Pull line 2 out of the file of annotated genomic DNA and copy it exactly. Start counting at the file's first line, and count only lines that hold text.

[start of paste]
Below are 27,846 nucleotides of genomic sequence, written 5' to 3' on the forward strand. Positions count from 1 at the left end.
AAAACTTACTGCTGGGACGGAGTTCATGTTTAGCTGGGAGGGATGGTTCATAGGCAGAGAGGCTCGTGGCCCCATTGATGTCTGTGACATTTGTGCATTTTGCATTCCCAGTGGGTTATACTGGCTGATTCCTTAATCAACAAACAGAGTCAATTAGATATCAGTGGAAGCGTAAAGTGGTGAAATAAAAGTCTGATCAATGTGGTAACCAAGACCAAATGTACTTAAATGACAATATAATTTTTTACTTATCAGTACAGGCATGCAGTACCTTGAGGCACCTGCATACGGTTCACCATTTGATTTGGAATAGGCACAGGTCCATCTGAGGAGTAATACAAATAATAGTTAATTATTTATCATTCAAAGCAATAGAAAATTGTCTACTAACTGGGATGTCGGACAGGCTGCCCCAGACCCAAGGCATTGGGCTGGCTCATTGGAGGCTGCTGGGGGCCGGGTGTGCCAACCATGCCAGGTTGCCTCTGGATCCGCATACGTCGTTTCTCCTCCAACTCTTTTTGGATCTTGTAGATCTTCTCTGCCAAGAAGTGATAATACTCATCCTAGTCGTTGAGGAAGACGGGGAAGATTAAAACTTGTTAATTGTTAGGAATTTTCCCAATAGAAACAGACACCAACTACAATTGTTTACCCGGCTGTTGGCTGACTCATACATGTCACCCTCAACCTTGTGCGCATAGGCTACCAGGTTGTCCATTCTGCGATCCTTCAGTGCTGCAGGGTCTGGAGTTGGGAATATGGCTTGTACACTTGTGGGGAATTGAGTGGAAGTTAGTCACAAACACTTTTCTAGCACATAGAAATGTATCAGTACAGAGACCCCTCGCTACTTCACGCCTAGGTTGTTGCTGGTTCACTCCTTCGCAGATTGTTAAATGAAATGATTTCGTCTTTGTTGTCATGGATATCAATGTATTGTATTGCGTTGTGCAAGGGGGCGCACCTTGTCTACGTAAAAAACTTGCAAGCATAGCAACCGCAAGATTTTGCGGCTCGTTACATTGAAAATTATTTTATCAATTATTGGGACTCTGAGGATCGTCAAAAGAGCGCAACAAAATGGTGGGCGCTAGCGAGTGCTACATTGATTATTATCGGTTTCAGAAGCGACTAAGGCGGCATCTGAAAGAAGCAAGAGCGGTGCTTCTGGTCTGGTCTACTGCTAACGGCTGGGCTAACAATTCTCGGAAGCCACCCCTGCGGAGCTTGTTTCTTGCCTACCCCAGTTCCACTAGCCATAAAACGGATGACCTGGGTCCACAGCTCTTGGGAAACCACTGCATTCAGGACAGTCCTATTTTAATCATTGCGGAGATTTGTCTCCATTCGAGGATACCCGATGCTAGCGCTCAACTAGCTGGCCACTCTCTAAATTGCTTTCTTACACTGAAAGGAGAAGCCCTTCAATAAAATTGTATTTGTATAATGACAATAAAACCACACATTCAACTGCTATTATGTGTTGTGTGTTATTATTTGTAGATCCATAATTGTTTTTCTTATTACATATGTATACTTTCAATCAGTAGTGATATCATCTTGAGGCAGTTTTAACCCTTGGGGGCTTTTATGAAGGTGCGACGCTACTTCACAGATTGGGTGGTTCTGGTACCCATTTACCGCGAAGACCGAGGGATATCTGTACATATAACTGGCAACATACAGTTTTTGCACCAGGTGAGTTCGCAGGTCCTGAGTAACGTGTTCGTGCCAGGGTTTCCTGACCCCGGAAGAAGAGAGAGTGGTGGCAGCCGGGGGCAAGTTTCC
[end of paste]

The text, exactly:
AAAACTTACTGCTGGGACGGAGTTCATGTTTAGCTGGGAGGGATGGTTCATAGGCAGAGAGGCTCGTGGCCCCATTGATGTCTGTGACATTTGTGCATTTTGCATTCCCAGTGGGTTATACTGGCTGATTCCTTAATCAACAAACAGAGTCAATTAGATATCAGTGGAAGCGTAAAGTGGTGAAATAAAAGTCTGATCAATGTGGTAACCAAGACCAAATGTACTTAAATGACAATATAATTTTTTACTTATCAGTACAGGCATGCAGTACCTTGAGGCACCTGCATACGGTTCACCATTTGATTTGGAATAGGCACAGGTCCATCTGAGGAGTAATACAAATAATAGTTAATTATTTATCATTCAAAGCAATAGAAAATTGTCTACTAACTGGGATGTCGGACAGGCTGCCCCAGACCCAAGGCATTGGGCTGGCTCATTGGAGGCTGCTGGGGGCCGGGTGTGCCAACCATGCCAGGTTGCCTCTGGATCCGCATACGTCGTTTCTCCTCCAACTCTTTTTGGATCTTGTAGATCTTCTCTGCCAAGAAGTGATAATACTCATCCTAGTCGTTGAGGAAGACGGGGAAGATTAAAACTTGTTAATTGTTAGGAATTTTCCCAATAGAAACAGACACCAACTACAATTGTTTACCCGGCTGTTGGCTGACTCATACATGTCACCCTCAACCTTGTGCGCATAGGCTACCAGGTTGTCCATTCTGCGATCCTTCAGTGCTGCAGGGTCTGGAGTTGGGAATATGGCTTGTACACTTGTGGGGAATTGAGTGGAAGTTAGTCACAAACACTTTTCTAGCACATAGAAATGTATCAGTACAGAGACCCCTCGCTACTTCACGCCTAGGTTGTTGCTGGTTCACTCCTTCGCAGATTGTTAAATGAAATGATTTCGTCTTTGTTGTCATGGATATCAATGTATTGTATTGCGTTGTGCAAGGGGGCGCACCTTGTCTACGTAAAAAACTTGCAAGCATAGCAACCGCAAGATTTTGCGGCTCGTTACATTGAAAATTATTTTATCAATTATTGGGACTCTGAGGATCGTCAAAAGAGCGCAACAAAATGGTGGGCGCTAGCGAGTGCTACATTGATTATTATCGGTTTCAGAAGCGACTAAGGCGGCATCTGAAAGAAGCAAGAGCGGTGCTTCTGGTCTGGTCTACTGCTAACGGCTGGGCTAACAATTCTCGGAAGCCACCCCTGCGGAGCTTGTTTCTTGCCTACCCCAGTTCCACTAGCCATAAAACGGATGACCTGGGTCCACAGCTCTTGGGAAACCACTGCATTCAGGACAGTCCTATTTTAATCATTGCGGAGATTTGTCTCCATTCGAGGATACCCGATGCTAGCGCTCAACTAGCTGGCCACTCTCTAAATTGCTTTCTTACACTGAAAGGAGAAGCCCTTCAATAAAATTGTATTTGTATAATGACAATAAAACCACACATTCAACTGCTATTATGTGTTGTGTGTTATTATTTGTAGATCCATAATTGTTTTTCTTATTACATATGTATACTTTCAATCAGTAGTGATATCATCTTGAGGCAGTTTTAACCCTTGGGGGCTTTTATGAAGGTGCGACGCTACTTCACAGATTGGGTGGTTCTGGTACCCATTTACCGCGAAGACCGAGGGATATCTGTACATATAACTGGCAACATACAGTTTTTGCACCAGGTGAGTTCGCAGGTCCTGAGTAACGTGTTCGTGCCAGGGTTTCCTGACCCCGGAAGAAGAGAGAGTGGTGGCAGCCGGGGGCAAGTTTCC